Fort Worth, Texas,
15:08 PM

Traveling with Your Child's Motion Sickness

A pharmacist with advice on medication to help your child

Summer's almost over and it's time for one last trip. Families are traveling all over the world by cars, trains, boats and planes. These different methods of travel can be a wonderful experience for children, but they may also come along with negative effects, like motion sickness. Motion sickness is the body’s response to different types of movement, or even virtual reality experiences. Though motion sickness can affect anyone, certain people may be at higher risk. Children 2 to 12 years of age are more prone to motion sickness, but toddlers and infants generally do not experience it.

Motion sickness commonly presents as nausea, vomiting, sweating, headache, or drowsiness. Other symptoms may be an increase in saliva, loss of appetite, or general discomfort. There are steps you can take to help prevent or treat motion sickness before turning to medications. First, be aware of what causes your child’s motion sickness and try to avoid those activities when possible. When certain activities cannot be avoided (for example, driving in a car), choose the best seating position for your child to reduce motion or the feeling of motion (for example, sitting by a window). Another way to prevent motion sickness is to make sure your child drinks plenty of water to stay hydrated. Wrist bands are also available that put pressure on a part of the wrist that can help some children.

Medications to treat or prevent motion sickness are also available at your local pharmacy without a prescription from the doctor. Most of these medications are antihistamines, similar to medications used for seasonal allergies. The most common are called dimenhydrinate (Dramamine©) and diphenhydramine (Benadryl©) and these are approved for over-the-counter use in children 6 years of age and older. Meclizine (Dramamine Less Drowsy© or Bonine©) can be given to children 12 years of age and older, and may cause less drowsiness than the first two medications. Doses for these over-the-counter medications are:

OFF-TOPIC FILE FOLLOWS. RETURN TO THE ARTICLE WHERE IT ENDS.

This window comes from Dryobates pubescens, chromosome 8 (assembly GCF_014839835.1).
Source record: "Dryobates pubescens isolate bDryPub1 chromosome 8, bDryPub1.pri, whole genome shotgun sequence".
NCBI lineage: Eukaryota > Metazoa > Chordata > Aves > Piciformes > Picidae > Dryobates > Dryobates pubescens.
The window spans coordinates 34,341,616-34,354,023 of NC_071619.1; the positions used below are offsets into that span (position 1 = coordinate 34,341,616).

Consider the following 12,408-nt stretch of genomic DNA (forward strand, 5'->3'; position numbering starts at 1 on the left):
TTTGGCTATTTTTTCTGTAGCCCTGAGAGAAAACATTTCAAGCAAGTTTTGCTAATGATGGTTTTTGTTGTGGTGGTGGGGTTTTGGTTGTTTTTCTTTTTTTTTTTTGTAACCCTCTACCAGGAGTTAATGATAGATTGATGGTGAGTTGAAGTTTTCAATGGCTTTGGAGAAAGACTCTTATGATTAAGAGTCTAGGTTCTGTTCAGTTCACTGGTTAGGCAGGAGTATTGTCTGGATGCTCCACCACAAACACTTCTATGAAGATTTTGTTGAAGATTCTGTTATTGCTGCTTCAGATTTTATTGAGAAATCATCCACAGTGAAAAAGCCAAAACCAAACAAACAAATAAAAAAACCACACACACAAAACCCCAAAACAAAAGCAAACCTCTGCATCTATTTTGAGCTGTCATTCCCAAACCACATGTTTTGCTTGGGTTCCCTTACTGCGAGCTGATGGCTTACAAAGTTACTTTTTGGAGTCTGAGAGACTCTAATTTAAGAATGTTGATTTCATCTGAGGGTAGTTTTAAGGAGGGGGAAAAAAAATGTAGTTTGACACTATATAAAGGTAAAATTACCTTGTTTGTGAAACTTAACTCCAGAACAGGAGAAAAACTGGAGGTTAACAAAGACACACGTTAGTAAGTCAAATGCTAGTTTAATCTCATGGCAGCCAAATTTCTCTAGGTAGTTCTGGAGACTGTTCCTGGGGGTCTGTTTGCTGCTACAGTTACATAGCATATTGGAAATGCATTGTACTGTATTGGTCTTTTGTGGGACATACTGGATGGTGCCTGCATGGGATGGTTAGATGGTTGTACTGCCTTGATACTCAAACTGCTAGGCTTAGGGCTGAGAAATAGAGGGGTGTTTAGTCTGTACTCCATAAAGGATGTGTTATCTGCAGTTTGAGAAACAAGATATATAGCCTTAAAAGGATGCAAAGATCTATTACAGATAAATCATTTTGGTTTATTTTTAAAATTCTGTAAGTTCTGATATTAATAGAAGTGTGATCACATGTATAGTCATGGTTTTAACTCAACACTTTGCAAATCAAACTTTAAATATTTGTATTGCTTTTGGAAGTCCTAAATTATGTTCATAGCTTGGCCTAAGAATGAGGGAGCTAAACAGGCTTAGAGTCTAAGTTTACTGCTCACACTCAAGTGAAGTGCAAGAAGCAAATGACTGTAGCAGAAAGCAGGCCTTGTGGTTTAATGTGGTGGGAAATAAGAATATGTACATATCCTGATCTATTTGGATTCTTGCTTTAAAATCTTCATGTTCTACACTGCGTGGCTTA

• Dimenhydrinate (Dramamine©)
    • Children 6 to 12 years: 25 mg to 50 mg every 6 to 8 hours (maximum of 150 mg/day)
    • Children older than 12 years: 50 mg to 100 mg every 4 to 6 hours (maximum of 400 mg/day)
  • Diphenhydramine (Benadryl©)
    • Children 6 years and older: 12.5 mg to 25 mg every 6 to 8 hours (maximum 300 mg/day)
  • Meclizine (Dramamine Less Drowsy© or Bonine©)
    • Children 12 years and older: 25 mg to 50 mg once per day

All over-the-counter medications will have dosing instructions, so it is important to read the package before giving them to your children. These medications may be used in younger children, but it is important to ask your child’s doctor or pharmacist if they are appropriate. If you have any questions about the medication, doses, or how to give it to your child be sure to consult your child’s healthcare provider or pharmacist.

If your child is under 6 years old, call your pediatrician for guidance.

About the Author

Lauren Duran is a pediatric Hematology/Oncology Pharmacy resident at Cook Children's. Cook Children's pharmacists are here to help parents and make their child feel better. They are always happy to answer any questions you may have about your child's medications with a call or an email. The pharmacy is located on the first floor of the medical center, next to the Emergency Department. To learn more about Cook Children's Retail Pharmacy, click here.


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